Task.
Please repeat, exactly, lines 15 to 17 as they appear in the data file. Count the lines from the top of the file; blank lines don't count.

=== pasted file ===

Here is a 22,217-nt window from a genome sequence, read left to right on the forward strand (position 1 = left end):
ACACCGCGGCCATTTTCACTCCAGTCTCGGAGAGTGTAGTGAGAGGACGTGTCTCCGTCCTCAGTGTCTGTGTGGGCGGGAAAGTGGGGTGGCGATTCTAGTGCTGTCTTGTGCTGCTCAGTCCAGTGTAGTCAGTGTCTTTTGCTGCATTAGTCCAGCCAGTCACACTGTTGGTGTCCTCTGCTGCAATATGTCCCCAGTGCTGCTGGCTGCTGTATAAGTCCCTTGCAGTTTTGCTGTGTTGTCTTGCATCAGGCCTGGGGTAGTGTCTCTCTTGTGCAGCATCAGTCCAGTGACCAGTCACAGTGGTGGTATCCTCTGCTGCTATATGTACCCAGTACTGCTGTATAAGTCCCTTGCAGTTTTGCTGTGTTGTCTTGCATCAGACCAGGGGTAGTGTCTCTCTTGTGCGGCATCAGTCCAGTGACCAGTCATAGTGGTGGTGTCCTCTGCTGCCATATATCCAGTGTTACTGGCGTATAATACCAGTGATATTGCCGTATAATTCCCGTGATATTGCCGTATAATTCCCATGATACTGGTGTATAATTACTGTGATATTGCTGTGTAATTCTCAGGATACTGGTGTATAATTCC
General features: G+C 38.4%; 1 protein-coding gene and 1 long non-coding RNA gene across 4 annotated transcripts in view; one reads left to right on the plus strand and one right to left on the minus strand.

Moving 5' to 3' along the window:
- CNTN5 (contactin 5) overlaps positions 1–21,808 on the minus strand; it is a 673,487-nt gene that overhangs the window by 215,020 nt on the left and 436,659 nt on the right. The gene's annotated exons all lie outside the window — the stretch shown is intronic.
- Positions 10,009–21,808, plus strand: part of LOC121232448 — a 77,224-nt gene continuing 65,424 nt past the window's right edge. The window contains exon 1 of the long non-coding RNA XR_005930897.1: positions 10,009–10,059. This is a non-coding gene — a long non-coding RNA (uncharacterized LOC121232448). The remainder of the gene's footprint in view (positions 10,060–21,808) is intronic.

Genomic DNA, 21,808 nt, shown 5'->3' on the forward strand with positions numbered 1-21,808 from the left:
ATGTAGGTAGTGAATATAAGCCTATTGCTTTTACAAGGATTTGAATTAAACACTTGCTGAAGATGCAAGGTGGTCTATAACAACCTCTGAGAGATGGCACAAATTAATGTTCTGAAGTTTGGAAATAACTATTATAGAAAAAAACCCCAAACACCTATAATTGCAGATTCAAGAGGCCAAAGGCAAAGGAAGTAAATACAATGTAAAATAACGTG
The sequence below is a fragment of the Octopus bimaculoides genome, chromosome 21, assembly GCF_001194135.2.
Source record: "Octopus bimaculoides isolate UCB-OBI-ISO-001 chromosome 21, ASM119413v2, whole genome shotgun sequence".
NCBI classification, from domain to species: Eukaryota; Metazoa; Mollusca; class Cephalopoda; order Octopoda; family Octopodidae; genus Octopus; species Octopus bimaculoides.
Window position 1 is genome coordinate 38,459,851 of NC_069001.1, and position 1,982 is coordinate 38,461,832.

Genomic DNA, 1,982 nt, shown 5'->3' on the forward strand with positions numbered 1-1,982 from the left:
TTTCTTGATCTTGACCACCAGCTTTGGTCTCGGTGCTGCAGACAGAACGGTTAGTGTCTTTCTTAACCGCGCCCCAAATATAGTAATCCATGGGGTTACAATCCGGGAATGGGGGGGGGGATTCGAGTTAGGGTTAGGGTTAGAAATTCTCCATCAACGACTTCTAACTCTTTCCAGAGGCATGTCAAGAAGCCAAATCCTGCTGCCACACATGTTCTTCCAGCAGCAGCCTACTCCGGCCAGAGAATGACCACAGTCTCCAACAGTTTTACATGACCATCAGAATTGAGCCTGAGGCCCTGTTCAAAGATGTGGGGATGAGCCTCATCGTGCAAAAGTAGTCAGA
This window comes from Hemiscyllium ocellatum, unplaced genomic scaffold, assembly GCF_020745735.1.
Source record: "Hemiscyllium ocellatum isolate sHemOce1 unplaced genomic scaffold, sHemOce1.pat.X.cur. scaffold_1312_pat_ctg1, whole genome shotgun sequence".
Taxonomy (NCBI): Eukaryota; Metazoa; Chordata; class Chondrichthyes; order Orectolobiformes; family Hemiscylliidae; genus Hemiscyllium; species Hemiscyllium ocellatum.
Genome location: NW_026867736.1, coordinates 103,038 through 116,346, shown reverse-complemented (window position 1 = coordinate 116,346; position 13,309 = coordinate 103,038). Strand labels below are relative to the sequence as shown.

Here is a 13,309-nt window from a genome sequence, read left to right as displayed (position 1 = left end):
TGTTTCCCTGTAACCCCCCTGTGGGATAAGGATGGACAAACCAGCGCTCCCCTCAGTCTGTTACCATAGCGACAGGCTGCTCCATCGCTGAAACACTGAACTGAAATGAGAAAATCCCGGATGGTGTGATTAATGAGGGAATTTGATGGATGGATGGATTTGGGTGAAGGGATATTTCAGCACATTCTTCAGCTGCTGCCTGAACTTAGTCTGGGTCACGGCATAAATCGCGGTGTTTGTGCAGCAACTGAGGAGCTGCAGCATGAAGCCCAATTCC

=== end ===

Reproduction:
This window comes from Hemiscyllium ocellatum, unplaced genomic scaffold, assembly GCF_020745735.1.
Source record: "Hemiscyllium ocellatum isolate sHemOce1 unplaced genomic scaffold, sHemOce1.pat.X.cur. scaffold_1312_pat_ctg1, whole genome shotgun sequence".
Taxonomy (NCBI): Eukaryota; Metazoa; Chordata; class Chondrichthyes; order Orectolobiformes; family Hemiscylliidae; genus Hemiscyllium; species Hemiscyllium ocellatum.